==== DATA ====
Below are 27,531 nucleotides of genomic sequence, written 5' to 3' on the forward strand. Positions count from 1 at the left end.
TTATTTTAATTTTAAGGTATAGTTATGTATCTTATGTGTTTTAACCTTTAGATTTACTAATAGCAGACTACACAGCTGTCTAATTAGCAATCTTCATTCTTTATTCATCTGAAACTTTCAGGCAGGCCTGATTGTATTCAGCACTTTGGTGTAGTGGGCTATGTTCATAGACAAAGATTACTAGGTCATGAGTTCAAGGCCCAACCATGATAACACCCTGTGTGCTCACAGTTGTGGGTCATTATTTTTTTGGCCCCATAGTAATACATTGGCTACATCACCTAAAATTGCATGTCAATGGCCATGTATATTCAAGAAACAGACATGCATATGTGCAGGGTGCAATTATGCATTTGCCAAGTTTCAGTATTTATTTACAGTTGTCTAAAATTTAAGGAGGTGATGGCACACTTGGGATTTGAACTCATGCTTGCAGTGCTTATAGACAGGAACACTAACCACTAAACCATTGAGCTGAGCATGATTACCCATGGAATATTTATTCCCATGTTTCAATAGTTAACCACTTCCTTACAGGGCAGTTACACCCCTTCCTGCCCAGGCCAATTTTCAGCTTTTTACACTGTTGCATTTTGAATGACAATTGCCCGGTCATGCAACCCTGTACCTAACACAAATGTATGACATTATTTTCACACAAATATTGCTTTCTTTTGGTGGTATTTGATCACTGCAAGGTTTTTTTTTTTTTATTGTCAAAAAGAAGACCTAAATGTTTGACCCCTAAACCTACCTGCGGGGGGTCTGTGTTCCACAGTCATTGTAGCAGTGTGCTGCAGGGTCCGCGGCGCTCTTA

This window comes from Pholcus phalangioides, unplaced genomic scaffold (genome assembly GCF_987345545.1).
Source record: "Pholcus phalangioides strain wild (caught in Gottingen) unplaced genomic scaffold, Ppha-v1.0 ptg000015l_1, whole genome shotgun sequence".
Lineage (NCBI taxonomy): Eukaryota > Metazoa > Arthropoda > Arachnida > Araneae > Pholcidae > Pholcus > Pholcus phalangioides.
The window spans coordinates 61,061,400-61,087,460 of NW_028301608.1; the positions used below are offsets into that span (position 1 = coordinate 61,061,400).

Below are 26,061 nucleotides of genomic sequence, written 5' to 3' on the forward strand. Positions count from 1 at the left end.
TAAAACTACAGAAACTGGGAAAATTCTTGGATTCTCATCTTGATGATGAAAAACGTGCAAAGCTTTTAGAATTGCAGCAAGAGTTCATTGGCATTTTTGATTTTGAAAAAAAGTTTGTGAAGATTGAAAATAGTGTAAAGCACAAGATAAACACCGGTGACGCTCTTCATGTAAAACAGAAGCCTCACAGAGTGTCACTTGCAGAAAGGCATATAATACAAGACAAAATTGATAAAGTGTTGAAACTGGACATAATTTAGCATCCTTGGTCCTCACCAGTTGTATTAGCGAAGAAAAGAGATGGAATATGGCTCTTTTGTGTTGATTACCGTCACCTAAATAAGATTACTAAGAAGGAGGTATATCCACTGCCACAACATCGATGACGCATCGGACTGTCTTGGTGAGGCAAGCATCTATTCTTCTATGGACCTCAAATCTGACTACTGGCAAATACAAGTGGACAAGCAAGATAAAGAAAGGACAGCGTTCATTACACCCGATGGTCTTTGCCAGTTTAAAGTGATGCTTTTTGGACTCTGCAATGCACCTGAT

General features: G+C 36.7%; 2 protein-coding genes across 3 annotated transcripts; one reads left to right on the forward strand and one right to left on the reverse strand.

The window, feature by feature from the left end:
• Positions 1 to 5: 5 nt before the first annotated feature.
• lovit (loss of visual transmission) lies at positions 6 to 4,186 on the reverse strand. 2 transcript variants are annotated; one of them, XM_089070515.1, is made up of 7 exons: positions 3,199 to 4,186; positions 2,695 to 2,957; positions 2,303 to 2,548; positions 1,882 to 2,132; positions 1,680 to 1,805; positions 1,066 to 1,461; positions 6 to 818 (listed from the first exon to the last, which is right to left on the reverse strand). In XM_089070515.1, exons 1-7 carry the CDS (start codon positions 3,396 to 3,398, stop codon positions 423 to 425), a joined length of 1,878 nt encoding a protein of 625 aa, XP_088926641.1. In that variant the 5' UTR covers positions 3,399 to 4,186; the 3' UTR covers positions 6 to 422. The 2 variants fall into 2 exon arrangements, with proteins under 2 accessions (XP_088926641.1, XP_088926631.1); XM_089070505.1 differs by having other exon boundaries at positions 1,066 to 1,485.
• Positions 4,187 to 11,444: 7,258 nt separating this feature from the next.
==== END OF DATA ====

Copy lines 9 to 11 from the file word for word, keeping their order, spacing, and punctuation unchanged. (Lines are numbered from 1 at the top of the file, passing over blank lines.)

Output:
General features: G+C 36.7%; 2 protein-coding genes across 3 annotated transcripts; one reads left to right on the forward strand and one right to left on the reverse strand.

The window, feature by feature from the left end:
• Positions 1 to 5: 5 nt before the first annotated feature.